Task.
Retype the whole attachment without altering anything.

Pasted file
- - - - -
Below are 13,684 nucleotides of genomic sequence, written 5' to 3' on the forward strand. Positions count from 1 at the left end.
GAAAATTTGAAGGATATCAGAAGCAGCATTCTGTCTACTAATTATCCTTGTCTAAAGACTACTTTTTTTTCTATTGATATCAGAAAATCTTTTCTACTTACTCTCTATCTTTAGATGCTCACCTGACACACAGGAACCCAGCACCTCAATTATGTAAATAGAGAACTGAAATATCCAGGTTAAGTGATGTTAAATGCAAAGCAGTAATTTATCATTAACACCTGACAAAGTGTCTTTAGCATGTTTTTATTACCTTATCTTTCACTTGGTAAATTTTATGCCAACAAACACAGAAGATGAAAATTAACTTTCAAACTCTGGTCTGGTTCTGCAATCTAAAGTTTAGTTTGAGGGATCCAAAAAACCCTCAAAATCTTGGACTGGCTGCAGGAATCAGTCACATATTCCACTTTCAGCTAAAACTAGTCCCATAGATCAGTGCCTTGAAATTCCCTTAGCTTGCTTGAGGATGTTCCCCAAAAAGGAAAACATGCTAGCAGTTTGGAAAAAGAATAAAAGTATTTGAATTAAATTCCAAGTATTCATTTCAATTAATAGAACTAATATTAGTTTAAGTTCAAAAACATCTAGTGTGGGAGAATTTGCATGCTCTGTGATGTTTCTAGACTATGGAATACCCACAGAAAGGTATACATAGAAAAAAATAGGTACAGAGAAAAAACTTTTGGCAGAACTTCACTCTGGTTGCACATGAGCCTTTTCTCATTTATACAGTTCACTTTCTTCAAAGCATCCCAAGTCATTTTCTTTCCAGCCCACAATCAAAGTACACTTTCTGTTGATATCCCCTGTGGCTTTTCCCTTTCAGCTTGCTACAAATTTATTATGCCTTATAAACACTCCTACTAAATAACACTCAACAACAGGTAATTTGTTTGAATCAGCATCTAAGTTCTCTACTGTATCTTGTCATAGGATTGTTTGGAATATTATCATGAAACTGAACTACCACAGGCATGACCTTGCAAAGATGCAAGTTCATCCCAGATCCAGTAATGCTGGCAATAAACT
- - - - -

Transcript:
Below are 13,684 nucleotides of genomic sequence, written 5' to 3' on the forward strand. Positions count from 1 at the left end.
GAAAATTTGAAGGATATCAGAAGCAGCATTCTGTCTACTAATTATCCTTGTCTAAAGACTACTTTTTTTTCTATTGATATCAGAAAATCTTTTCTACTTACTCTCTATCTTTAGATGCTCACCTGACACACAGGAACCCAGCACCTCAATTATGTAAATAGAGAACTGAAATATCCAGGTTAAGTGATGTTAAATGCAAAGCAGTAATTTATCATTAACACCTGACAAAGTGTCTTTAGCATGTTTTTATTACCTTATCTTTCACTTGGTAAATTTTATGCCAACAAACACAGAAGATGAAAATTAACTTTCAAACTCTGGTCTGGTTCTGCAATCTAAAGTTTAGTTTGAGGGATCCAAAAAACCCTCAAAATCTTGGACTGGCTGCAGGAATCAGTCACATATTCCACTTTCAGCTAAAACTAGTCCCATAGATCAGTGCCTTGAAATTCCCTTAGCTTGCTTGAGGATGTTCCCCAAAAAGGAAAACATGCTAGCAGTTTGGAAAAAGAATAAAAGTATTTGAATTAAATTCCAAGTATTCATTTCAATTAATAGAACTAATATTAGTTTAAGTTCAAAAACATCTAGTGTGGGAGAATTTGCATGCTCTGTGATGTTTCTAGACTATGGAATACCCACAGAAAGGTATACATAGAAAAAAATAGGTACAGAGAAAAAACTTTTGGCAGAACTTCACTCTGGTTGCACATGAGCCTTTTCTCATTTATACAGTTCACTTTCTTCAAAGCATCCCAAGTCATTTTCTTTCCAGCCCACAATCAAAGTACACTTTCTGTTGATATCCCCTGTGGCTTTTCCCTTTCAGCTTGCTACAAATTTATTATGCCTTATAAACACTCCTACTAAATAACACTCAACAACAGGTAATTTGTTTGAATCAGCATCTAAGTTCTCTACTGTATCTTGTCATAGGATTGTTTGGAATATTATCATGAAACTGAACTACCACAGGCATGACCTTGCAAAGATGCAAGTTCATCCCAGATCCAGTAATGCTGGCAATAAACT